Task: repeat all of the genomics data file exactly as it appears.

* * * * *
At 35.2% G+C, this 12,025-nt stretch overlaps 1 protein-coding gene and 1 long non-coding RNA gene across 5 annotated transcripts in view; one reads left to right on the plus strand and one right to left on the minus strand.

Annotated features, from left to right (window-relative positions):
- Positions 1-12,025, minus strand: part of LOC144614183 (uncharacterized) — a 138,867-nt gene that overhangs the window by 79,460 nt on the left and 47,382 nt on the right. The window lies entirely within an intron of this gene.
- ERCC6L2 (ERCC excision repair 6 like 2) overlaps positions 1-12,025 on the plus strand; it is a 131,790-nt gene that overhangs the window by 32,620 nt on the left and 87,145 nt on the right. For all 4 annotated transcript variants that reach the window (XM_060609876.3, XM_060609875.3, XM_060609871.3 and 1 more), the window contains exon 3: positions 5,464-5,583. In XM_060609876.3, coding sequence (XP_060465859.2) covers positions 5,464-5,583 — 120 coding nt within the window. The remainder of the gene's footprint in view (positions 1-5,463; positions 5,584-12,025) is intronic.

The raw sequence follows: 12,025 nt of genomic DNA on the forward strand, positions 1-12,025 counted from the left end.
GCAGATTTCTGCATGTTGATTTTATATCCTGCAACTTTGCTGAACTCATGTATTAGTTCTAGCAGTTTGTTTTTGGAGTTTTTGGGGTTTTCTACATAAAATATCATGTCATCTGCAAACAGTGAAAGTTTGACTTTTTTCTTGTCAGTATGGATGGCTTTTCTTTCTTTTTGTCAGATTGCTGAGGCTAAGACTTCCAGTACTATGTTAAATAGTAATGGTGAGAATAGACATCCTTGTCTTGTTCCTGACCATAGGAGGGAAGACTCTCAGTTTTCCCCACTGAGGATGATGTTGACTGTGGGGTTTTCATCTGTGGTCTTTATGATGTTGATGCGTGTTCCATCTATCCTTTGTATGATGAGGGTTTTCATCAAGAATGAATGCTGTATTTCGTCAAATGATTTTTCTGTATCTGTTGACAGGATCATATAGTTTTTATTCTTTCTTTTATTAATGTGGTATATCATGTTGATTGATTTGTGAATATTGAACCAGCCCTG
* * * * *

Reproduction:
At 35.2% G+C, this 12,025-nt stretch overlaps 1 protein-coding gene and 1 long non-coding RNA gene across 5 annotated transcripts in view; one reads left to right on the plus strand and one right to left on the minus strand.

Annotated features, from left to right (window-relative positions):
- Positions 1-12,025, minus strand: part of LOC144614183 (uncharacterized) — a 138,867-nt gene that overhangs the window by 79,460 nt on the left and 47,382 nt on the right. The window lies entirely within an intron of this gene.
- ERCC6L2 (ERCC excision repair 6 like 2) overlaps positions 1-12,025 on the plus strand; it is a 131,790-nt gene that overhangs the window by 32,620 nt on the left and 87,145 nt on the right. For all 4 annotated transcript variants that reach the window (XM_060609876.3, XM_060609875.3, XM_060609871.3 and 1 more), the window contains exon 3: positions 5,464-5,583. In XM_060609876.3, coding sequence (XP_060465859.2) covers positions 5,464-5,583 — 120 coding nt within the window. The remainder of the gene's footprint in view (positions 1-5,463; positions 5,584-12,025) is intronic.

The raw sequence follows: 12,025 nt of genomic DNA on the forward strand, positions 1-12,025 counted from the left end.
GCAGATTTCTGCATGTTGATTTTATATCCTGCAACTTTGCTGAACTCATGTATTAGTTCTAGCAGTTTGTTTTTGGAGTTTTTGGGGTTTTCTACATAAAATATCATGTCATCTGCAAACAGTGAAAGTTTGACTTTTTTCTTGTCAGTATGGATGGCTTTTCTTTCTTTTTGTCAGATTGCTGAGGCTAAGACTTCCAGTACTATGTTAAATAGTAATGGTGAGAATAGACATCCTTGTCTTGTTCCTGACCATAGGAGGGAAGACTCTCAGTTTTCCCCACTGAGGATGATGTTGACTGTGGGGTTTTCATCTGTGGTCTTTATGATGTTGATGCGTGTTCCATCTATCCTTTGTATGATGAGGGTTTTCATCAAGAATGAATGCTGTATTTCGTCAAATGATTTTTCTGTATCTGTTGACAGGATCATATAGTTTTTATTCTTTCTTTTATTAATGTGGTATATCATGTTGATTGATTTGTGAATATTGAACCAGCCCTG